The answer lies within several studies that were published recently. Epidemiologists and researchers going back and measuring our skeletons of our ancestors have shown that physical exercise and activity have been a integral part of our lifestyle and bodies. With modern technology and changes to our lifestyle we have become less agrarian and less active. As a consequence our bones and bodies have changed. We have gained a little bit more weight, or joints have not gotten used to not being used, and we suffer from other ailments related to changes within our diet. In a study just this year in the Journal of American Medical Association shows that weight gain and lack of physical exercise is probably the biggest driver for inflammatory arthritis.

Studies show that the current American diet promotes inflammation and can actually worsen arthritis. Several studies show that those that are on a plant-based Mediterranean style diet have less inflammation and are less likely to have osteoarthritis. From excessive fat, excessive meat consumption, and pro-inflammatory processed foods help to drive arthritis.

Some of the best things that we can do for arthritis include exercise and lifestyle changes. The exercise that can offer the best benefit typically involves strengthening the muscles around the joint. For example for knee and hip arthritis, exercises that strengthen the upper thigh muscles and hip muscles has been shown to improve strength, function, and pain. Another component that can greatly help physical therapists and patients alike, is a drastic change in Foods consumed. Adopting a plant-based diet will likely offer the biggest anti-inflammatory benefit for those with arthritis. In addition a plant-based diet will confer benefits for the heart, blood sugars. Diabetes, body weight, and mental health.

So, as you're considering getting a steroid injection, surgery, or even a joint replacement, consider that exercise and diet probably have a bigger role in treating your arthritis than the traditional medical model. Because in the end, with the exception of joint replacement, there are no other truly evidence-based treatments for joint arthritis. Contact us today to schedule a consult for our physical therapist to evaluate you and provide you with a maintenance Physical Therapy Program specific to your arthritis needs.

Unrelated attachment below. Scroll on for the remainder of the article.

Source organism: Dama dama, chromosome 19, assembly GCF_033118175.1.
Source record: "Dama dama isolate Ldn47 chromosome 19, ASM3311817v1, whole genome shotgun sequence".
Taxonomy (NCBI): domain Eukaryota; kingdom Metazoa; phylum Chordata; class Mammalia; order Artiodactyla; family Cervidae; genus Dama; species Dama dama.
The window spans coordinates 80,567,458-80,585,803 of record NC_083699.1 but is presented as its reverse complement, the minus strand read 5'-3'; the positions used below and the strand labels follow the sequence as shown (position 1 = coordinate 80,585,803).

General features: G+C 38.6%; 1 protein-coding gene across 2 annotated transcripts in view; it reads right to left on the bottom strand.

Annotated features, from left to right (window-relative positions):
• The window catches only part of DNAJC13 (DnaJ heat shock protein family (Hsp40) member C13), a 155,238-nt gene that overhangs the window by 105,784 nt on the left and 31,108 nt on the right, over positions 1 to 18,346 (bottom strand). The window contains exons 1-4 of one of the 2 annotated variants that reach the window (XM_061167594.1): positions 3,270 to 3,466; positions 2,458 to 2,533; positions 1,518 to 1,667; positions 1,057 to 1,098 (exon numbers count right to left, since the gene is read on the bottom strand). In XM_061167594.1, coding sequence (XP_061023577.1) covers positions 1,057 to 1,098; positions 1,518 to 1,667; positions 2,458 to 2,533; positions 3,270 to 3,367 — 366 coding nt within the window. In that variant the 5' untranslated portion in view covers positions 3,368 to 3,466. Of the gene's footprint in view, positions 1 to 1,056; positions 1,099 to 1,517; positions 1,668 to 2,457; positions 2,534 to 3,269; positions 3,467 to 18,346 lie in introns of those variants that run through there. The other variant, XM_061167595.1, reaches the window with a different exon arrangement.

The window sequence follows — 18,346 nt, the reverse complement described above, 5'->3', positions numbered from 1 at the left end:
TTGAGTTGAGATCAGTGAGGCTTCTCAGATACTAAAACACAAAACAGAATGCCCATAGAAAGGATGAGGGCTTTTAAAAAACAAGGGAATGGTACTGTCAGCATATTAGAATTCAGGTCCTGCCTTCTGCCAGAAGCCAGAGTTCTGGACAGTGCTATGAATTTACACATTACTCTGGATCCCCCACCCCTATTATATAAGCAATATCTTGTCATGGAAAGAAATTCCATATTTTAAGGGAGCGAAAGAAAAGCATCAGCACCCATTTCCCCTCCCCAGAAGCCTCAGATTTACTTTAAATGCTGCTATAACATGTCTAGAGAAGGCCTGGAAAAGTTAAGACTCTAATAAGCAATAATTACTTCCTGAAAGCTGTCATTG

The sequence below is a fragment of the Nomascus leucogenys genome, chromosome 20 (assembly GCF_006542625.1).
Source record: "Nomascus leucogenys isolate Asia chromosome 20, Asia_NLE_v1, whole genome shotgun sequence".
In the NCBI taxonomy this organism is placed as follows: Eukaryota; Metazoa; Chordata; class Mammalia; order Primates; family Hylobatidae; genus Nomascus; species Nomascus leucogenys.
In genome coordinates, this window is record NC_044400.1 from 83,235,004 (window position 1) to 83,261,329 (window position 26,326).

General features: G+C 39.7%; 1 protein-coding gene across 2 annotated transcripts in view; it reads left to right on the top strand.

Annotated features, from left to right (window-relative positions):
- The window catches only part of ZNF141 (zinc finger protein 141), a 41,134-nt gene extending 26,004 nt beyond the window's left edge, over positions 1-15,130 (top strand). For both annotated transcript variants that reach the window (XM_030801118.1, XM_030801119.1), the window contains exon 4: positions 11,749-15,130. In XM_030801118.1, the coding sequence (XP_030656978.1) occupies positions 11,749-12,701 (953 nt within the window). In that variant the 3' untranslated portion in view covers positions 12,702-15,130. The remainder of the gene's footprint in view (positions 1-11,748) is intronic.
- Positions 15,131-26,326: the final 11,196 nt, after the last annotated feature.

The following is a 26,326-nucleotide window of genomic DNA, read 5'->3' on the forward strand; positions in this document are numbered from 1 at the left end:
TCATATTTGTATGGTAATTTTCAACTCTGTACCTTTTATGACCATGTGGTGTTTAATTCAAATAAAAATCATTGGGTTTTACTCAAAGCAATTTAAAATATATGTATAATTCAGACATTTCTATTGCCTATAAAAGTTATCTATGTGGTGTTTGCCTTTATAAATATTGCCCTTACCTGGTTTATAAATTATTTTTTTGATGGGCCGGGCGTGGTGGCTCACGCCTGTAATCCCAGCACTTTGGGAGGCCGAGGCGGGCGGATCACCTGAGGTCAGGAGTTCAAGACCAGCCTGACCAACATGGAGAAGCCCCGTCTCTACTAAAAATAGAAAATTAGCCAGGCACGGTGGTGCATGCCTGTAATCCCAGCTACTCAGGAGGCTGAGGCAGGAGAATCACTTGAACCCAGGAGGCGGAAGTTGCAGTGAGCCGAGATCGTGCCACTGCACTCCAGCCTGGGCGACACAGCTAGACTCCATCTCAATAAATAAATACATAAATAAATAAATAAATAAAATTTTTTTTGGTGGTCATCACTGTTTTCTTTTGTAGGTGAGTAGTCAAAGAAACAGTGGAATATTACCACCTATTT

Source: https://www.villages-news.com/osteoarthritis-doubled-past-50-years/

Gluten: Friend, Foe, or Just Food?

Unless you have been living under a rock the last 5 years, the gluten free movement has produced massive shifts in product lines, menus, and people. Gluten, a protein, found in wheat has been around for thousands of years. How did it go from an essential food, in some areas of the world, to a eschewed substance of inflammation and disease?

Let us start first with facts: gluten allergies occur in less than 1% of the population. Those allergic can have skin rashes, intense gut pain, diarrhea, weight loss, and malnutrition. A researcher studying children in Belgium after World War II saw these findings in young kids after their country went from near famine to feasting on poinds of bread. Shortly after, the substance gluten was isolated and taken out of their diets to improve the kids' symptoms: it worked and so started the investigations that lead to celiac disease.

Celiacs disease is an inflammatory bowel disease due to gluten. The gold standard diagnostic test is a gut biopsy. Celiacs disease is autoimmune in nature; the body attacks the gut as gluten passes through after consumption. Celiacs was well-known in Europe for decades, perhaps due to its identification in Belgium. In the United States, little was known about celiacs, let alone gluten, save for the last decade and a half. The question that remains with many: can you have gluten sensitivity and not an allergy?

Many doctors and researchers are binary regarding gluten's issues. Some strongly feel that gluten wrecks havoc on your gut, promotes inflammation, and can promote other diseases like obesity. Unfortunately, the studies for such notions are limited in scope, small in size, or flawed in their methods. In many studies, participants are given doses of isolated gluten to eat, which is unrealistic given we eat whole foods. As we eat whole wheat bread, for instance, any inflammation boosted by gluten is more than negated by the whole wheat's anti-inflammatory properties such as vitamins, fiber, and sterols. Moreover, several studies have highlighted how taking out a whole grain products, like wheat, can negatively impact your heart disease risk, gut, and blood profile. Gluten free (GF) options tend to be low in fiber, higher in sugar, and cost 3 times as much as regular products. As such, going GF may not be a best option for you. Regardless, people will still state they feel better without gluten, or at least moderated gluten consumption. This makes sense, as if you ate any food excessively you likely with see several side effects. Eat 2 bags of broccoli and you will likely have gas and bloating from the sulfur.

Why do TV doctors, oddball neurologists, some dieticianss, and even a few PTs recommend all their patients avoid gluten? Misinformation perhaps, or simply it is popular. Do the right the thing: ask questions, seek answers through testing and elimination dieting, and enjoy this great Freakanomics podcast: The Demonization of Gluten http://freakonomics.com/podcast/demonization-gluten/